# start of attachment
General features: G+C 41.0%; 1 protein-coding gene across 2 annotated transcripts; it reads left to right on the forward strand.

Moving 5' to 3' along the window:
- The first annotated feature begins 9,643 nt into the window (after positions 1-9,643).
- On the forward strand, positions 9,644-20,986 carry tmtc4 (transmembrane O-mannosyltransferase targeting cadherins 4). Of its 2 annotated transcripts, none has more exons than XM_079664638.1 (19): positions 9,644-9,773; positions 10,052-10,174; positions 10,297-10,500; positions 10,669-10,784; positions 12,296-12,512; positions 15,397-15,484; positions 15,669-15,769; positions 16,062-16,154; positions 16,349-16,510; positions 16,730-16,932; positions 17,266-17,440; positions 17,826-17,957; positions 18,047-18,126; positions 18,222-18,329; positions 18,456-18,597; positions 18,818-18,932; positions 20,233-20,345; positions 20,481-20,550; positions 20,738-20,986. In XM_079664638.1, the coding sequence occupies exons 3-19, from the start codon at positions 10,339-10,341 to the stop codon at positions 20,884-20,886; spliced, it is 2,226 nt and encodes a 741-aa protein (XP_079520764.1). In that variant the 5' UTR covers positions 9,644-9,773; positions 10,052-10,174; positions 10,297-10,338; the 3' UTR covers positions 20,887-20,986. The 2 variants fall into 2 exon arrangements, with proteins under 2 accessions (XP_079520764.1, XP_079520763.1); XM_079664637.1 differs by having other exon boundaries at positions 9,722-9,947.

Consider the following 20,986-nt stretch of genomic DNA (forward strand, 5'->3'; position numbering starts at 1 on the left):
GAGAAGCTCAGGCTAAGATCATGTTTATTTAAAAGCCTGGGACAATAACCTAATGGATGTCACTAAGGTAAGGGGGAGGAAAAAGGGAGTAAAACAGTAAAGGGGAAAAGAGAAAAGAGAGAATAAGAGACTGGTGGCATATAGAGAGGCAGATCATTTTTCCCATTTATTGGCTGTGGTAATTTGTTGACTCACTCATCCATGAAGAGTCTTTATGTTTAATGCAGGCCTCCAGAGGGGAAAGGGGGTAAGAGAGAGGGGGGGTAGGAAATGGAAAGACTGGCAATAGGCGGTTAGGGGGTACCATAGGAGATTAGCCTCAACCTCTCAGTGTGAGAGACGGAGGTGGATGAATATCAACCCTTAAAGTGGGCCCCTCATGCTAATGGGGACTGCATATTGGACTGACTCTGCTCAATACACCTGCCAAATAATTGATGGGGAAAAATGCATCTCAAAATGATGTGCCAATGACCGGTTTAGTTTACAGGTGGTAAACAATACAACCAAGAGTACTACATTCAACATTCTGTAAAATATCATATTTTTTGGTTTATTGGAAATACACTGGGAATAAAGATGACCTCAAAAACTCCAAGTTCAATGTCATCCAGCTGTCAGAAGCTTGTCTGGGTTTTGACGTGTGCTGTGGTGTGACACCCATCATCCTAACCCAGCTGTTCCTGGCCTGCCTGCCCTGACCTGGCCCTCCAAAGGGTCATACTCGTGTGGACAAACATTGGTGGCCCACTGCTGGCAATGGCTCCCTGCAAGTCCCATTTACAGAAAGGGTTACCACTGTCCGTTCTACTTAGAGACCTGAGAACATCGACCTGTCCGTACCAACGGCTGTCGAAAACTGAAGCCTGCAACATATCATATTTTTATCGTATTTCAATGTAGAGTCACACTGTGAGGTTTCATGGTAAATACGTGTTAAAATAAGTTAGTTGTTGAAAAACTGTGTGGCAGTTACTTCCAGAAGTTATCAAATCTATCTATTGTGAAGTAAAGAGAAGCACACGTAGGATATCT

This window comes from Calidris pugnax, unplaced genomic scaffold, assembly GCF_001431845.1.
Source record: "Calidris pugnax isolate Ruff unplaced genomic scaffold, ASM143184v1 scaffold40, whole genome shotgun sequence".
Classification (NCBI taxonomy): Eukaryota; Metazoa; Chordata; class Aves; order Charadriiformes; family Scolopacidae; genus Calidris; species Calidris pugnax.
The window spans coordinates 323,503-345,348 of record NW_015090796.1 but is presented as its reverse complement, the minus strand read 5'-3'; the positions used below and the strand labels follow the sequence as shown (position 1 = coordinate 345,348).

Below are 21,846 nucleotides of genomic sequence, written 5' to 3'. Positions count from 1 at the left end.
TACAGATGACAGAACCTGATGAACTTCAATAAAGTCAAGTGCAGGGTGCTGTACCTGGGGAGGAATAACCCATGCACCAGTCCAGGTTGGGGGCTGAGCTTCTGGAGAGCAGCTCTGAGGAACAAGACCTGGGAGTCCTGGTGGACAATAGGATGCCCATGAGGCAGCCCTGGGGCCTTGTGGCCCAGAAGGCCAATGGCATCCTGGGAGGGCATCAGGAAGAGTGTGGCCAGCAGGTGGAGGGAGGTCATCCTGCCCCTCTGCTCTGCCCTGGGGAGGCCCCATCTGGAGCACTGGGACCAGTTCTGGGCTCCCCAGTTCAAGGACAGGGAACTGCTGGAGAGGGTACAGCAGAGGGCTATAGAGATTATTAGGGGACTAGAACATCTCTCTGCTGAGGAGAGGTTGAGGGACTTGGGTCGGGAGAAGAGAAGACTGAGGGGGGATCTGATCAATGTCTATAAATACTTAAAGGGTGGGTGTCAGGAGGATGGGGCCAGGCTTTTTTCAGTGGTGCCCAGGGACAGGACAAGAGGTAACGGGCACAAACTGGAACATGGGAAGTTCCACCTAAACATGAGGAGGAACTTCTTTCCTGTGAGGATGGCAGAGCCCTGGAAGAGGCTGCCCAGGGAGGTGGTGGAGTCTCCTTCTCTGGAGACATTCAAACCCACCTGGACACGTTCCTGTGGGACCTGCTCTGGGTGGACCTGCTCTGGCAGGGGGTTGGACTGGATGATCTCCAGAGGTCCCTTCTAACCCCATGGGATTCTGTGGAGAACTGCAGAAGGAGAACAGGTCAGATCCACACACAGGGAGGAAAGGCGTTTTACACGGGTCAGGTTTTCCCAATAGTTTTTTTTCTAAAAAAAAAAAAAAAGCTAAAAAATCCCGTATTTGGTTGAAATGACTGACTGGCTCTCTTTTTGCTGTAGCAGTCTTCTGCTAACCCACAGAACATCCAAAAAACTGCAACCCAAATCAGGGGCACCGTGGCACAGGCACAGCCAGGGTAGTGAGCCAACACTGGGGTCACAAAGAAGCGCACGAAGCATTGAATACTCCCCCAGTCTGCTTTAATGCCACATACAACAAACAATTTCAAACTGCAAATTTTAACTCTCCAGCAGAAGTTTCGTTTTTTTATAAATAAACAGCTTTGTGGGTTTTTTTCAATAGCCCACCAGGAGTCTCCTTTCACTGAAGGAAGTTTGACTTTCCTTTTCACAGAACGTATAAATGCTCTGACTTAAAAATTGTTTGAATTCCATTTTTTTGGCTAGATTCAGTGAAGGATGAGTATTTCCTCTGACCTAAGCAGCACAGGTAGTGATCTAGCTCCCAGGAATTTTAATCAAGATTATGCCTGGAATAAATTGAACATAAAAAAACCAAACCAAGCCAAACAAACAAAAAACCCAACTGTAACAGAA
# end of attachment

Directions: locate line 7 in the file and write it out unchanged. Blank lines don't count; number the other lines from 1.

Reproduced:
This window comes from Calidris pugnax, unplaced genomic scaffold, assembly GCF_001431845.1.